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Women vs Hollywood

The Fall and Rise of Women in Film

Helen O'Hara

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Little Brown
23 February 2021
'An enlightening page-turner, stacked with stories and stats that will have your jaw on the floor' Anna Smith, host of the Girls On Film podcast 'This is the film history we need: one that gives leading roles to people who usually only get to be background players' Pamela Hutchinson, film historian and critic A call to arms from Empire magazine's 'geek queen', Helen O'Hara, that explores women's roles - both in front of and behind the camera - since the birth of Hollywood, how those roles are reflected within wider society and what we can do to level the playing field.

The dawn of cinema was a free-for-all, and there were women who forged ahead in many areas of filmmaking. Early pioneers like Dorothy Arzner (who invented the boom mic, among other innovations) and Alice Guy-Blache shaped the way films are made. But it wasn't long before these talented women were pushed aside and their contributions written out of film history. How and why did this happen?

Hollywood was born just over a century ago, at a time of huge forward motion for women's rights, yet it came to embody the same old sexist standards. Women found themselves fighting a system that feeds on their talent, creativity and beauty but refuses to pay them the same respect as their male contemporaries - until now...

The tide has finally begun to turn. A new generation of women, both in front of and behind the camera, are making waves in the industry and are now shaping some of the biggest films to hit our screens. There is plenty of work still needed before we can even come close to gender equality in film - but we're finally headed in the right direction.

In Women vs Hollywood: The Fall and Rise of Women in Film, Empire's 'geek queen' Helen O'Hara takes a closer look at the pioneering and talented women of Hollywood and their work in film since Hollywood began. Equal representation in film matters because it both reflects and influences wider societal gender norms. In understanding how women were largely written out of Hollywood's own origin story, and how the films we watch are put together, we can finally see how to put an end to a picture that is so deeply unequal - and discover a multitude of stories out there just waiting to be told.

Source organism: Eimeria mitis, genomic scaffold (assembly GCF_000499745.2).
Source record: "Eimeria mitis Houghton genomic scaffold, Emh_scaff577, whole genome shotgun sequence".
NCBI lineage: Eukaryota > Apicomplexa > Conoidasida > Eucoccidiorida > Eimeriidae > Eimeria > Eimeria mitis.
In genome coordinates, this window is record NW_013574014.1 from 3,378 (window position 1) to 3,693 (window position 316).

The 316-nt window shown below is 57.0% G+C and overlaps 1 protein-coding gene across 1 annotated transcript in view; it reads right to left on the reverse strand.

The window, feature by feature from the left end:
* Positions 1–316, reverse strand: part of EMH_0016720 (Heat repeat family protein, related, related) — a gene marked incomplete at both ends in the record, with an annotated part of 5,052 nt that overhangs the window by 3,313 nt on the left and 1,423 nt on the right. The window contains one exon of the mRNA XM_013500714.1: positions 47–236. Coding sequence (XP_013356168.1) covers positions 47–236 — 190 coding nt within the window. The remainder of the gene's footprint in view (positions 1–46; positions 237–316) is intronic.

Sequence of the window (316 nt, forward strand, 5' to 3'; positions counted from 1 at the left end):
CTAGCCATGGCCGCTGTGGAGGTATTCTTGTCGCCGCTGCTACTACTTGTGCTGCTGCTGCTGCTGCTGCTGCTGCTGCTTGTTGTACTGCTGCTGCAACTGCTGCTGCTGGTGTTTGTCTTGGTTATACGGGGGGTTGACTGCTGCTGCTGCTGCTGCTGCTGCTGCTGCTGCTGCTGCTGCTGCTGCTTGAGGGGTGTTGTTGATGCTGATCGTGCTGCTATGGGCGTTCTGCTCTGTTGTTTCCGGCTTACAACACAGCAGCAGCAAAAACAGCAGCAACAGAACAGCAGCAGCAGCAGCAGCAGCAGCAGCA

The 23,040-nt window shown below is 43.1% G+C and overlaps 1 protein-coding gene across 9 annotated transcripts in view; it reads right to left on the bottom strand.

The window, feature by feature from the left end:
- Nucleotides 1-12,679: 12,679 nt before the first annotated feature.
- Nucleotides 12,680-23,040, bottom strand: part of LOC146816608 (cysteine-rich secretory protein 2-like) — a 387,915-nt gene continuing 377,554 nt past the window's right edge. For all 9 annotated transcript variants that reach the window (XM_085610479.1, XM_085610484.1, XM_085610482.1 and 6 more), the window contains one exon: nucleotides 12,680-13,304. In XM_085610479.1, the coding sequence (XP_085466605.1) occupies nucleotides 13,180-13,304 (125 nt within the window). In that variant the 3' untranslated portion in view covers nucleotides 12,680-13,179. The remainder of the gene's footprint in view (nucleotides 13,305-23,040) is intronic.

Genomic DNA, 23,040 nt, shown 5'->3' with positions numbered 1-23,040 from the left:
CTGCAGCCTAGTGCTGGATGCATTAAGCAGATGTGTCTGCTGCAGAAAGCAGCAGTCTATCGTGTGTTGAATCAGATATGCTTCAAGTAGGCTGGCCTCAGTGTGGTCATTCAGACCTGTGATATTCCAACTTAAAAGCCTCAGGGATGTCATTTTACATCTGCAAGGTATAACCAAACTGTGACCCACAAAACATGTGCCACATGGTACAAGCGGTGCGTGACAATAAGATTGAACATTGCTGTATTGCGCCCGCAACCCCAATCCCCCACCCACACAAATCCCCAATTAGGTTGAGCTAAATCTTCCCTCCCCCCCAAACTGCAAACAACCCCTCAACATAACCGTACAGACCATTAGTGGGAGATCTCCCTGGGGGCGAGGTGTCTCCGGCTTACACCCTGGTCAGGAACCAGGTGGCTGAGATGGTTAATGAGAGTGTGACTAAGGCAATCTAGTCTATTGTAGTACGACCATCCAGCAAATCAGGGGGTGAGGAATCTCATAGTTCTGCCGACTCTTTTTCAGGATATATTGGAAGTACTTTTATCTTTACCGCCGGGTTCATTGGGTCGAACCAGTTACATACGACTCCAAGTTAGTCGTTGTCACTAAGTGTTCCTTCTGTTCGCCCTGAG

By:   Helen O'Hara
Imprint:   Little Brown
Country of Publication:   United Kingdom
Dimensions:   Height: 232mm,  Width: 152mm,  Spine: 32mm
Weight:   480g
ISBN:   9781472144423
ISBN 10:   1472144422
Pages:   368
Publication Date:   23 February 2021
Audience:   General/trade ,  College/higher education ,  Professional and scholarly ,  ELT Advanced ,  Primary
Format:   Paperback
Publisher's Status:   Active

Helen O'Hara has been working as a film journalist for over fifteen years, after qualifying as a barrister and immediately getting bored. She started her film writing career on the staff of Empire, the world's biggest film magazine, and remains their editor-at-large and co-host of the Empire podcast, where she can be found weekly singing the praises of the Marvel Cinematic Universe and complaining about La La Land. She is also an author and freelance writer. Northern Irish born, O'Hara now lives in London, splitting her time between cinemas, libraries and coffee shops.

Reviews for Women vs Hollywood: The Fall and Rise of Women in Film

A fascinating polemic * Sunday Times * A page-turning read, peppered with humour * Sight & Sound * Women vs Hollywood is fascinating and righteous. The research is incredible, as is the storytelling. It'll be a game changer for how the history of women in film is considered and told. The history is rich and deep and robust, but O'Hara also has such a precise point of view. An incredible piece of work that is as inspiring as it is informative -- Terri White, editor-in-chief of <i>Empire</i> and author of <i>Coming Undone</i> I will be quoting this liberally on Girls On Film - it's an enlightening page-turner, stacked with stories and stats that will have your jaw on the floor. Thanks to O'Hara's thorough research and sparkling writing, it works as an engaging alternative history of Hollywood as well as an important feminist film text and a call to action. I'd recommend it to any open-minded film lover, whether or not they identify as feminist - and who knows, they might do by the end -- Anna Smith, film critic, broadcaster and host of the Girls On Film podcast Helen O'Hara exposes Hollywood's dirty secrets and double standards in a fascinating-slash-infuriating story of the women who wanted to make movies and the men who held them back. This is the film history we need: one that gives leading roles to people who usually only get to be background players -- Pamela Hutchinson, film historian and critic The book is so well-written and researched - a fantastic read that beautifully celebrates women in Hollywood -- Edith Bowman, broadcaster Women have long been pushed to one side in Hollywood. This essential book puts them back where they belong: firmly in the spotlight. A celebration of their triumphs and clear-eyed recounting of their travails, it's an incisive, eye-opening and riveting read. More than that, it'll leave you itching with indignation and wanting to see a change to the status quo. A vital call to arms for a fairer, brighter future -- Nick de Semlyen, film critic and author of <i>Wild and Crazy Guys Essential reading for all serious film fans -- James King, film critic and author of <i>Fast Times and Excellent Adventures</i> and <i>Be More Keanu</i> Women vs Hollywood is encyclopaedic, illuminating and passionate all at once, and O'Hara's erudition and love of film shine throughout * Sunday Independent *


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